This assay is based on the principle that the proteolytic digestion of proteins by dilute proteases is slowed if two or more proteins interact physically (http://www.ihcworld.com/_protocols/lab_protocols/chazin-lab-protocols.htm). Recombinant proteins were overexpressed in Arctic Express (DE3) competent cells (Stratagene) and purified using GSTrap HP Columns (GE Healthcare) according to the manufacturer's instructions. The GST tag was removed using thrombin, and the identity of recombinant proteins was assessed by Western blot analysis. Limited proteolysis assays were performed using recombinant HLCS and equal amounts of recombinant N-CoR fragments, HDAC1 or HDAC1Δ31 in 150 mM Tris/HCl acetate buffer (pH 7.5), containing 0.6 mM DTT and 90 mM MgCl2. After 1 h of pre-incubation at 37°C, aliquots were collected before the addition of trypsin (10 ng of trypsin/μg of recombinant protein; Sigma–Aldrich), and equal volumes of aliquots were collected at timed intervals after initiation of digestion. Digestion of proteins was visualized by gel electrophoresis and staining with Coomassie Blue.
Split luciferase complementation assays
The split luciferase complementation assay is based on the principle that luciferase produces chemiluminescence only if its N- and C-termini are in close physical proximity . If the N- and C-terminal fragments of luciferase are fused to proteins, chemiluminescence will be produced only if the two fusion proteins interact physically, thereby bringing the luciferase termini in close physical proximity. HEK-293 cells were co-transfected with equal amounts of luciferase fusion constructs using TurboFect™ reagent. Cells were collected 48 h after transfection and the cell suspension was mixed with an equal volume of LucLite substrate (Promega). Luminescence was quantified using a microplate scintillation and luminescence counter (Packard) and normalized by β-gal activity as described previously . Fusion constructs of TP53 and MDM2 were used as positive controls  and fusion constructs of TP53 and CDK3 were used as negative controls .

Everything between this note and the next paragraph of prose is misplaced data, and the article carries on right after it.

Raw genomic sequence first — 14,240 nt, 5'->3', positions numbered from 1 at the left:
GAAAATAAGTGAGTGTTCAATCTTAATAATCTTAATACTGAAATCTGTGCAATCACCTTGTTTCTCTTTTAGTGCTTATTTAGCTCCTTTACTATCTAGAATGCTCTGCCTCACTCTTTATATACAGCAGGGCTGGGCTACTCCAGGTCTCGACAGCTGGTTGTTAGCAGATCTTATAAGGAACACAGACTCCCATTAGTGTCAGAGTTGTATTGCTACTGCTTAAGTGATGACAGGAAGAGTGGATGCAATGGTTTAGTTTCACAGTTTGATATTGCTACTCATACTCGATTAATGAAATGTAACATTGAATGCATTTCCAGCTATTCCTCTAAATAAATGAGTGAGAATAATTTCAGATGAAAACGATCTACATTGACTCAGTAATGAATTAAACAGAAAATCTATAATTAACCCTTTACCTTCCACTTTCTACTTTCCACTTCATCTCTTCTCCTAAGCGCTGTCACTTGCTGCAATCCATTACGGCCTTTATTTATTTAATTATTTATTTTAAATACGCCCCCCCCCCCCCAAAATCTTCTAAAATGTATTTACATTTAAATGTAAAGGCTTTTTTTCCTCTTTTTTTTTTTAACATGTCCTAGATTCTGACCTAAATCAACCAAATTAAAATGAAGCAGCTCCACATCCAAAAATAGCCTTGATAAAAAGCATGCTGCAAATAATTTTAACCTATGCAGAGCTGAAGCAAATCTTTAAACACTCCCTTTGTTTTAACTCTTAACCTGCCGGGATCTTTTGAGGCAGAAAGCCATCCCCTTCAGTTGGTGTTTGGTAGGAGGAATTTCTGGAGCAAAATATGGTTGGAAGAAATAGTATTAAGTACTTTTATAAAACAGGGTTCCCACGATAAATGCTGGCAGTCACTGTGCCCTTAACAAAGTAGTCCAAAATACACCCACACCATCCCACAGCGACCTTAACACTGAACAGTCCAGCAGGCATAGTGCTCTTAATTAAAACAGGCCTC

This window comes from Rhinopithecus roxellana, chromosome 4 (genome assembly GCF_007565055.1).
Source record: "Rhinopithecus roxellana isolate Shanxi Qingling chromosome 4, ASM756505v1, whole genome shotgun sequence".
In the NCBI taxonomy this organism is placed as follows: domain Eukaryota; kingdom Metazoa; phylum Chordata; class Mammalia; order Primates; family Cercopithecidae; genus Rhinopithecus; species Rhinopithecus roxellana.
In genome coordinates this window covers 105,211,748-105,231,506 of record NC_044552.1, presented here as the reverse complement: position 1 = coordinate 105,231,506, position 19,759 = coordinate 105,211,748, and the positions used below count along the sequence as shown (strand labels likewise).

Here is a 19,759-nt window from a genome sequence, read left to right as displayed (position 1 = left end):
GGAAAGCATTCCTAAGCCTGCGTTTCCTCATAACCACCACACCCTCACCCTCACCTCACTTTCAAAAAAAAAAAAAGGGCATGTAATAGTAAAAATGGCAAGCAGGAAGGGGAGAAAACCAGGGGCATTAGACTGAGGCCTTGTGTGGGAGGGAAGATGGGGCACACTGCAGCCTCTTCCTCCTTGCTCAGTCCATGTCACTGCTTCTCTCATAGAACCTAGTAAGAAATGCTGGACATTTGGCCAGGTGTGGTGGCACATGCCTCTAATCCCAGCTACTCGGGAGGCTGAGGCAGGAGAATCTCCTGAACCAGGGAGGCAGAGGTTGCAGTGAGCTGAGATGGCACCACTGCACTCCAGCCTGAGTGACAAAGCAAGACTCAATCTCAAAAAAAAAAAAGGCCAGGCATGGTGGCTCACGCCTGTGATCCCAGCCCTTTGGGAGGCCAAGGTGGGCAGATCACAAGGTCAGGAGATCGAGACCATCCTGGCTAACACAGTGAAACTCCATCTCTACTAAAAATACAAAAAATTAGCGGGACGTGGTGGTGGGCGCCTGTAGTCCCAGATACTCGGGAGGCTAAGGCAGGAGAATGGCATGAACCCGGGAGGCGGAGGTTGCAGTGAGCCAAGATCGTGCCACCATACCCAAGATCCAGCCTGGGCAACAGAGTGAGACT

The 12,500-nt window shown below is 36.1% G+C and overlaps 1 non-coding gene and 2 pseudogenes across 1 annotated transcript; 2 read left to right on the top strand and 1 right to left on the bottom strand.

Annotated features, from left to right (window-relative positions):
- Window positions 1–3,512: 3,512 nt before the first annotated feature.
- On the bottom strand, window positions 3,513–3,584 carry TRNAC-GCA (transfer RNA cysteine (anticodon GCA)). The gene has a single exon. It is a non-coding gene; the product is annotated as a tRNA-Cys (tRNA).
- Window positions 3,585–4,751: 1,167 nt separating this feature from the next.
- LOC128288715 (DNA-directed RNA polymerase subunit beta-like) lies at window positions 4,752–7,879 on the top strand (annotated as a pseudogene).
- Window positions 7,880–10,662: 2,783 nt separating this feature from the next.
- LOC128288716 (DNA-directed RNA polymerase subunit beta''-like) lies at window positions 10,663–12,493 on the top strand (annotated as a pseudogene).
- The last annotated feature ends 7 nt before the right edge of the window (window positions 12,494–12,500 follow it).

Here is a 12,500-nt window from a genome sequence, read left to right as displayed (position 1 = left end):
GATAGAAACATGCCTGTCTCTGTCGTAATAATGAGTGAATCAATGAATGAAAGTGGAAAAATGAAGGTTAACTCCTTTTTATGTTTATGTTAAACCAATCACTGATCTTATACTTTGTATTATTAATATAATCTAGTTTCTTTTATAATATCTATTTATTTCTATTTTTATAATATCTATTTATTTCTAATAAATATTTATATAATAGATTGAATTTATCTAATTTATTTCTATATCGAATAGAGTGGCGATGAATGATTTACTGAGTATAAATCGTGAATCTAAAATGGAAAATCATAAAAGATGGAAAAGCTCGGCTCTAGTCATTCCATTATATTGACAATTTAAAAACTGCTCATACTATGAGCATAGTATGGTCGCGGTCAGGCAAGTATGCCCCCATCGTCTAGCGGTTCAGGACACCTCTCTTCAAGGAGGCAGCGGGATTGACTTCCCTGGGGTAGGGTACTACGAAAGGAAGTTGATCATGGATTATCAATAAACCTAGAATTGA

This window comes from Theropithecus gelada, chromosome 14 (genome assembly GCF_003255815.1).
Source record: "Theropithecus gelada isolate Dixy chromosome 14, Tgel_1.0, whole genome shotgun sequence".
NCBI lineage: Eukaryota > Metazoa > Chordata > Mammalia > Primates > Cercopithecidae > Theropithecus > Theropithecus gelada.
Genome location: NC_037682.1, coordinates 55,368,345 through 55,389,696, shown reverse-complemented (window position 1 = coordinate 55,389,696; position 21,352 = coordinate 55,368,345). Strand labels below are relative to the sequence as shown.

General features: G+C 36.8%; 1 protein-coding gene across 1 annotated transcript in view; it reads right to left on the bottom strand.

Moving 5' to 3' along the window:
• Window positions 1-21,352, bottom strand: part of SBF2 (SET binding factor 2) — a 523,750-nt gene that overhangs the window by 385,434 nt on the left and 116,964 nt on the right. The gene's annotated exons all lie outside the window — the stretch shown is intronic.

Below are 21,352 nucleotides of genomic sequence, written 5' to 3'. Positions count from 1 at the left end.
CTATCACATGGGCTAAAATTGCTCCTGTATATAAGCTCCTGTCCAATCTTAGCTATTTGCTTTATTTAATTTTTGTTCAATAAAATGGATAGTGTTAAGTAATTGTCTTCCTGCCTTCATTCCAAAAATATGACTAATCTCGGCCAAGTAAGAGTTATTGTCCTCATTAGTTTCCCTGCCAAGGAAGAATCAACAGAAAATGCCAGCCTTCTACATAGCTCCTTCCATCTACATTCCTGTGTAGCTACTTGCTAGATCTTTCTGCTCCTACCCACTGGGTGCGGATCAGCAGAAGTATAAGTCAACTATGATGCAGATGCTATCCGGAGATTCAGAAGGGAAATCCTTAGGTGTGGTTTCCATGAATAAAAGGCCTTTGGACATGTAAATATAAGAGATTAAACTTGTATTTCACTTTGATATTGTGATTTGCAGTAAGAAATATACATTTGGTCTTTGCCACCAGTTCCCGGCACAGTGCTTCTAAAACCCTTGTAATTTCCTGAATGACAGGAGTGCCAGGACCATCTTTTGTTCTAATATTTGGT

Biotinylation of HLCS-binding proteins by recombinant HLCS
There is precedent for the HLCS-dependent covalent binding of biotin to chromatin proteins such as EHMT-1 and histones [19,21]. We determined whether putative HLCS-interacting proteins are potential targets for biotinylation by HLCS. Briefly, recombinant N-CoR fragments, HDAC1 and HDAC1Δ31 were incubated with recombinant HLCS in biotinylation buffer and protein-bound biotin was probed with an anti-biotin antibody (Abcam) as described previously . Negative controls were created by omitting HLCS, N-CoR or HDAC1. Equal loading was confirmed using Coomassie Blue.
The enrichment of H3K9ac (Lys9-acetylated histone H3) marks in LTRs (long terminal repeats) 15 and 22 and pericentromeric alpha satellite repeats in chromosomes 1 (Chr1alpha) and 4 (Chr4alpha) in HLCS-overexpressing cells was assessed by ChIP as described in [11,36]. ChIP-grade anti-H3K9ac (Abcam) and anti-H3 (Abcam) antibodies were used to precipitate chromatin associated with H3K9ac marks and to normalize for nucleosomal occupancy respectively. The promoter regulating the expression of GAPDH (glyceraldehyde-3-phosphate dehydrogenase) localizes in euchromatin and was used as the control locus. Data are expressed as a percentage of input DNA.